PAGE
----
Too much compost?


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This past fall I added compost from my tumbler with some rock phosphate to the place I plan tomatoes. If I add more compost this spring, is it possible to be too much for the tomatoes to make good fruit? I mixed a trowel full of compost into the soil with the rock phosphate. I remember reading that too much nitrogen with pepper plants gave great leaves but less fruit. Could that be the problem with too much compost? The soil was Miracle-Grow soil about one year old. It is in a 4x4 garden bag about 12 inches deep.
 
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About 30% compost is max. Excess nitrogen comes from fertilizers not compost. Too much compost actually deletes nitrogen
 
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How do I measure 30%? I could just eyeball it I guess.
Eyeballing is close enough. I try to keep my compost at 20-25%. It all depends on the degree of decomposition of the compost but really try to not get above 30%
 
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Can you tell me more about how too much compost uses nitrogen?
It's a little complicated but I'll try to explain. Most of todays store bought composts are not true composts. By this I mean that all of the organic matter has not been broken down sufficiently. A true compost has a carbon to nitrogen ration of 10 to 1 or less. When you purchase a bag of compost and it has wood chips and splinters or substantial pieces of organic matter in it, it will have a carbon to nitrogen ratio of about 20 to 1. Soil microbes need nitrogen for the energy needed to break down all of this organic matter and a 20-1 ratio does not have enough nitrogen for BOTH the breakdown of the organic matter AND/OR enough nitrogen for proper plant growth. I could have used a better word than to say deletes nitrogen in my previous post. A better word would be a nitrogen tie up. The nitrogen is there but it is being tied up by the soil microbes. Does this make any sense?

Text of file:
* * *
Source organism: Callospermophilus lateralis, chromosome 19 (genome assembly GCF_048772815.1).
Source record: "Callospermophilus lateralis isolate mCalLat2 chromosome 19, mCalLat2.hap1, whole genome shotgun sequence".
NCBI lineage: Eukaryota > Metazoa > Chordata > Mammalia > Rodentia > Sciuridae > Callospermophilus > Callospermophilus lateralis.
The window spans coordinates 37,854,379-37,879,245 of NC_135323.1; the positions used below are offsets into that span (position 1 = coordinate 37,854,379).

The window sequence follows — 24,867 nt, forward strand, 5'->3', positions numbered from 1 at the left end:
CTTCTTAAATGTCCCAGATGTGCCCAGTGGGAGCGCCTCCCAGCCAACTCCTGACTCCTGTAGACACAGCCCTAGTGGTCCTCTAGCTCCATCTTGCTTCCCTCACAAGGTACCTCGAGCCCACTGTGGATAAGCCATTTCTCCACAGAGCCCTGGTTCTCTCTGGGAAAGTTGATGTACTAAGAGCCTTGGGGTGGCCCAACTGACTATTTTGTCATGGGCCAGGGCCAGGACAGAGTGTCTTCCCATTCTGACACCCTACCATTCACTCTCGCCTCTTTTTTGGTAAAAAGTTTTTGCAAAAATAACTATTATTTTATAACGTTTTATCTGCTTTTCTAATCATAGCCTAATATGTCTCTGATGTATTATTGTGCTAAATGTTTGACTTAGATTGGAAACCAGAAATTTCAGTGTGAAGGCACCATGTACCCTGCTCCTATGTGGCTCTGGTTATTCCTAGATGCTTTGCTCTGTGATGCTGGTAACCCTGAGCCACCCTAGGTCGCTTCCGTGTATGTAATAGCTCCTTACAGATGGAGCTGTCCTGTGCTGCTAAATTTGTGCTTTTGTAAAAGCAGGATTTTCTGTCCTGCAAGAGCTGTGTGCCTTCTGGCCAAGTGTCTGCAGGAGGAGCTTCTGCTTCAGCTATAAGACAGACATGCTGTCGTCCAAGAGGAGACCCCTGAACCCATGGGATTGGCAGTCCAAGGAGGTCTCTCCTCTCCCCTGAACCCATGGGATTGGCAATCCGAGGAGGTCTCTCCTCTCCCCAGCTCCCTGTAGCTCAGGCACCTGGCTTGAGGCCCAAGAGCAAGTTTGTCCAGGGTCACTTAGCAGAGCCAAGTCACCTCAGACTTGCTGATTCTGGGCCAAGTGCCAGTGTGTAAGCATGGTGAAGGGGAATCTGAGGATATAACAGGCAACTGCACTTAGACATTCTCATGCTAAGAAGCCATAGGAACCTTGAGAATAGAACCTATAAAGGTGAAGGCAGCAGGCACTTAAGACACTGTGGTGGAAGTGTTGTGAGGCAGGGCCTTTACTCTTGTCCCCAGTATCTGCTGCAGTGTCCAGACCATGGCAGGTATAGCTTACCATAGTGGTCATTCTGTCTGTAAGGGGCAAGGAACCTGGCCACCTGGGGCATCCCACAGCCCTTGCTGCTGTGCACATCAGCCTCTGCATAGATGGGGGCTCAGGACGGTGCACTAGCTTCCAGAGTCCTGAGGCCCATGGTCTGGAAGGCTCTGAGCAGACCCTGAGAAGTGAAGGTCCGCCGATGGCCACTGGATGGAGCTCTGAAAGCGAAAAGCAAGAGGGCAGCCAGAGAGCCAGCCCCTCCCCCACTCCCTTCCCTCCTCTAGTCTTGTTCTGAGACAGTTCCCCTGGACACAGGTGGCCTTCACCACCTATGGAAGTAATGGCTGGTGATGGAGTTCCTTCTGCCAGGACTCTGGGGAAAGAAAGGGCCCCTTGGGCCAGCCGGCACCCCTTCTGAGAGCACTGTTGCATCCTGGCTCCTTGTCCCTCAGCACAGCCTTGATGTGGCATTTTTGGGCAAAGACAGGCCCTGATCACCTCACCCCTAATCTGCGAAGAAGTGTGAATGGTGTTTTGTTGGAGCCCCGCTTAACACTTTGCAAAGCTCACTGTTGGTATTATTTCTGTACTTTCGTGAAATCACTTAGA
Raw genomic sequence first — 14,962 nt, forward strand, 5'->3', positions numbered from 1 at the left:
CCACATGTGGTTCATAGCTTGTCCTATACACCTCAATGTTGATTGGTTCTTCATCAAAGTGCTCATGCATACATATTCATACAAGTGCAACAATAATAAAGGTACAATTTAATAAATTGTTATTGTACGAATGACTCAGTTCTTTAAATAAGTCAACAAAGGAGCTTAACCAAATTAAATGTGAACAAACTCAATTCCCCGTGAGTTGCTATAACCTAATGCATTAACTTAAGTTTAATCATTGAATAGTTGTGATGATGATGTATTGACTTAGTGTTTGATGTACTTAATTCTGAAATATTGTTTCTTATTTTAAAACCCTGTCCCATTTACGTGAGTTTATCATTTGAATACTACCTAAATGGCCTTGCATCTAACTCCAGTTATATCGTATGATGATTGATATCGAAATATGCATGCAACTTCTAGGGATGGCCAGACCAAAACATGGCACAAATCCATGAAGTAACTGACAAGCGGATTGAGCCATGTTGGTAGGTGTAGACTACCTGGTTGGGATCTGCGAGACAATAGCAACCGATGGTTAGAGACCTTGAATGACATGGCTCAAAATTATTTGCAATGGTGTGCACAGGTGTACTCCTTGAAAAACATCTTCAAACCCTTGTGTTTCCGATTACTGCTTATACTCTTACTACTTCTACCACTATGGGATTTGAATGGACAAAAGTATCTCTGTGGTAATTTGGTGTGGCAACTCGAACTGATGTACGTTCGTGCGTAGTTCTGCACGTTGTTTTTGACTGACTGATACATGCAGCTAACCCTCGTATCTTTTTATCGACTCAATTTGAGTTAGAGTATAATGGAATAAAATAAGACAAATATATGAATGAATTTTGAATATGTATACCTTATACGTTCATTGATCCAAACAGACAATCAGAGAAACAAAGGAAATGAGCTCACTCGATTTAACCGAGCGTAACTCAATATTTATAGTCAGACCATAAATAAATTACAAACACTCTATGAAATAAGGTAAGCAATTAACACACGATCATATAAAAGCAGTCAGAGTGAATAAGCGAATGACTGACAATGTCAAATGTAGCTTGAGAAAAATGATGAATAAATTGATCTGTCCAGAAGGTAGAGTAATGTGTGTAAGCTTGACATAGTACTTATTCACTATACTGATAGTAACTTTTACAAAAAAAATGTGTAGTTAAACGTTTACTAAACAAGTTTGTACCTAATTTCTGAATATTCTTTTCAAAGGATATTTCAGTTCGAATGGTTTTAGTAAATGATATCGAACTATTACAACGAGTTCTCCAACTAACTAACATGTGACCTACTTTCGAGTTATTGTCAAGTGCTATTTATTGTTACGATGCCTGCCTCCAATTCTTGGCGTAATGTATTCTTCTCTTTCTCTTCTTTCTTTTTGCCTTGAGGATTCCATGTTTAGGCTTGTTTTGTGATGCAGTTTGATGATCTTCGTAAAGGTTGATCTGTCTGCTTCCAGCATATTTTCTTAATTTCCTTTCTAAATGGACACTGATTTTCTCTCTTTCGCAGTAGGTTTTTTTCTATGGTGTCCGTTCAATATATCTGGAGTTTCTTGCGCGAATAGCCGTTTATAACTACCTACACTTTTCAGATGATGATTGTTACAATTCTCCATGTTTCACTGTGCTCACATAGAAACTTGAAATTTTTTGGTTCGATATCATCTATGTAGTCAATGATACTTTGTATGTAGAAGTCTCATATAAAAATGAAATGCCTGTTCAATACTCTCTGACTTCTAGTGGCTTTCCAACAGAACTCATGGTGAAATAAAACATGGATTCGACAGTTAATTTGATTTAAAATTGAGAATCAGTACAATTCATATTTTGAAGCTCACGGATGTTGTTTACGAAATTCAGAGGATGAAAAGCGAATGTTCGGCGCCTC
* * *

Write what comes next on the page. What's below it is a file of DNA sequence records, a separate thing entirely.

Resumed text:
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My compost was made in my compost tumbler. As far as I can see, everything seemed to be broken down, so hopefully it won't need much additional nitrogen from the soil. Would it also help to add some blood meal before planting? It's only available commercially, but it might still be a good source of nitrogen? I am so grateful for your help and clear explanations.
 
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My compost was made in my compost tumbler. As far as I can see, everything seemed to be broken down, so hopefully it won't need much additional nitrogen from the soil. Would it also help to add some blood meal before planting? It's only available commercially, but it might still be a good source of nitrogen? I am so grateful for your help and clear explanations.
Even good finished compost does not have sufficient nitrogen levels for proper plant nutrition. You will still need to add fertilizer. Blood meal is a great source of nitrogen but it lacks P and K. And the cost of blood meal is rather high too. IMO you would be much better off by using a good all purpose organic fertilizer. I only use blood meal when I see one of my plants needing additional nitrogen. It is fast acting and must be carefully used.
 
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Can you recommend a good source for organic fertilizer? I've been using Miracle-Grow soil which says it has fertilizer, but if I can find something more organic around here in Southeast Coastal Georgia, I would prefer to use that, if it's not cost prohibitive.
 
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Can you recommend a good source for organic fertilizer? I've been using Miracle-Grow soil which says it has fertilizer, but if I can find something more organic around here in Southeast Coastal Georgia, I would prefer to use that, if it's not cost prohibitive.
Check feed stores, nurseries and hardware stores. Organic fertilizers are BIG in the US now so it shouldn't be a problem. Just make sure that whatever you buy has OMRI somewhere on the package. And it is everywhere online.
 
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